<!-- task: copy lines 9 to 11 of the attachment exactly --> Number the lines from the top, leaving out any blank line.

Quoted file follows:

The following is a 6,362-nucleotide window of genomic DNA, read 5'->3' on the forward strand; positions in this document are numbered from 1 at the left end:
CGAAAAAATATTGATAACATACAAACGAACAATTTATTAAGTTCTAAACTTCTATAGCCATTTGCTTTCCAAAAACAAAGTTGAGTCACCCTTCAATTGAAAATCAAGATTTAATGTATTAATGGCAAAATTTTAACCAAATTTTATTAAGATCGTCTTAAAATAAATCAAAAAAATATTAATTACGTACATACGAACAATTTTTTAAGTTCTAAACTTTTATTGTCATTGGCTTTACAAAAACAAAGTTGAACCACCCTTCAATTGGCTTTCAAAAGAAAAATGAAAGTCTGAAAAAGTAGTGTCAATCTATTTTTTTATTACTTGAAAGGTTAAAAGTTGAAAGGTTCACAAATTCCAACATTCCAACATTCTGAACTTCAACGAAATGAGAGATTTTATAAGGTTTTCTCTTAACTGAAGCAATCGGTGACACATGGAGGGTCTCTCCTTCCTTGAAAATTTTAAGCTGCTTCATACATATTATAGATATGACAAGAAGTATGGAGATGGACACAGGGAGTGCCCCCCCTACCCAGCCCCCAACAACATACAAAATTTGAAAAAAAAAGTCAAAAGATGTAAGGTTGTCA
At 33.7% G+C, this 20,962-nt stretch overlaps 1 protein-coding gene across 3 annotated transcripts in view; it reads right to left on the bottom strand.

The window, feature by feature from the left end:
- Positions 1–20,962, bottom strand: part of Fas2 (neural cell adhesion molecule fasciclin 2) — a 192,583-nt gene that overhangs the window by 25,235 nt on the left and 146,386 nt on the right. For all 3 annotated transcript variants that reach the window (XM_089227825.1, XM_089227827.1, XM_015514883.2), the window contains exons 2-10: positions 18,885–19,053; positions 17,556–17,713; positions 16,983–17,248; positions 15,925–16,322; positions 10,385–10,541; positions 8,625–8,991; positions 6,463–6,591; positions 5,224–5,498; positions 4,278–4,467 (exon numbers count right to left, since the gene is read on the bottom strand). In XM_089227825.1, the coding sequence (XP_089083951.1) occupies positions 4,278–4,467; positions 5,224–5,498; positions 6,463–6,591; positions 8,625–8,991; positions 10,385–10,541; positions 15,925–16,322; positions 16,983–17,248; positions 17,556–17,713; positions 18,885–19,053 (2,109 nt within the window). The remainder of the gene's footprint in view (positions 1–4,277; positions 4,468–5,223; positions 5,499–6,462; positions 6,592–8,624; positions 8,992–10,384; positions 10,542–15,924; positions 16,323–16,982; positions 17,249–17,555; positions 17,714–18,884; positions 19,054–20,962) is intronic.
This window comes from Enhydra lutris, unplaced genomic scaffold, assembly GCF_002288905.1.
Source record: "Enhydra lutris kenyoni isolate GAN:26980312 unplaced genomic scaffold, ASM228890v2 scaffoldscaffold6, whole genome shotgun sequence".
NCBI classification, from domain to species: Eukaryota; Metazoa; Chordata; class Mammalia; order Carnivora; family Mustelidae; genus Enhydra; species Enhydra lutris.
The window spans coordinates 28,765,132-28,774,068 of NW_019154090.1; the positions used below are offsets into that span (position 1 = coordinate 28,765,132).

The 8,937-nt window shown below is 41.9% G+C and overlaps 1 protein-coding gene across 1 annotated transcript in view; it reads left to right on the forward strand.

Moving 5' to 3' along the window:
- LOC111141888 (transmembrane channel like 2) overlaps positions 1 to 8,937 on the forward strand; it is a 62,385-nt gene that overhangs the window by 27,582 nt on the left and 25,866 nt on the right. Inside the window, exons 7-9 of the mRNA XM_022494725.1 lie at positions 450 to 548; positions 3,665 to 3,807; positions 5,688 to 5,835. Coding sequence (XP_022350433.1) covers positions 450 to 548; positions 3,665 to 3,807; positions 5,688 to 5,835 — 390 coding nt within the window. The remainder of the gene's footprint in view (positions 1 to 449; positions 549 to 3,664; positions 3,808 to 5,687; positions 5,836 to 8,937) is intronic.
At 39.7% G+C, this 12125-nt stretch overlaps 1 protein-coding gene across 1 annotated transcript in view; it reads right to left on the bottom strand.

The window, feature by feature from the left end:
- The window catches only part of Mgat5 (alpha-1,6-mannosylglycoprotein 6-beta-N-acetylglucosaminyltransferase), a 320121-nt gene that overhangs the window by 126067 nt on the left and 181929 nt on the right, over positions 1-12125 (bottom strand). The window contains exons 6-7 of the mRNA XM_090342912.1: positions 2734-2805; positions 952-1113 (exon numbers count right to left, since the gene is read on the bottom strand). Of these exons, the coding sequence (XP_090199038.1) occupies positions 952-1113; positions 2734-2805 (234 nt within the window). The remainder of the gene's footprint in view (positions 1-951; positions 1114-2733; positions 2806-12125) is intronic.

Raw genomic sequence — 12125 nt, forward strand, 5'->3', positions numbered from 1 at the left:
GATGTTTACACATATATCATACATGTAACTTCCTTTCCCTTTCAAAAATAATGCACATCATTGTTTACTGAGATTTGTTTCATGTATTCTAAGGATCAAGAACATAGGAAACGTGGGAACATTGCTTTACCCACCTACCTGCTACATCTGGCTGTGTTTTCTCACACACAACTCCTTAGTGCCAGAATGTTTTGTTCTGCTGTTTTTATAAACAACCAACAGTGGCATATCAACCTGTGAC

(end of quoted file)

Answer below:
The window spans coordinates 28,765,132-28,774,068 of NW_019154090.1; the positions used below are offsets into that span (position 1 = coordinate 28,765,132).

The 8,937-nt window shown below is 41.9% G+C and overlaps 1 protein-coding gene across 1 annotated transcript in view; it reads left to right on the forward strand.

Moving 5' to 3' along the window: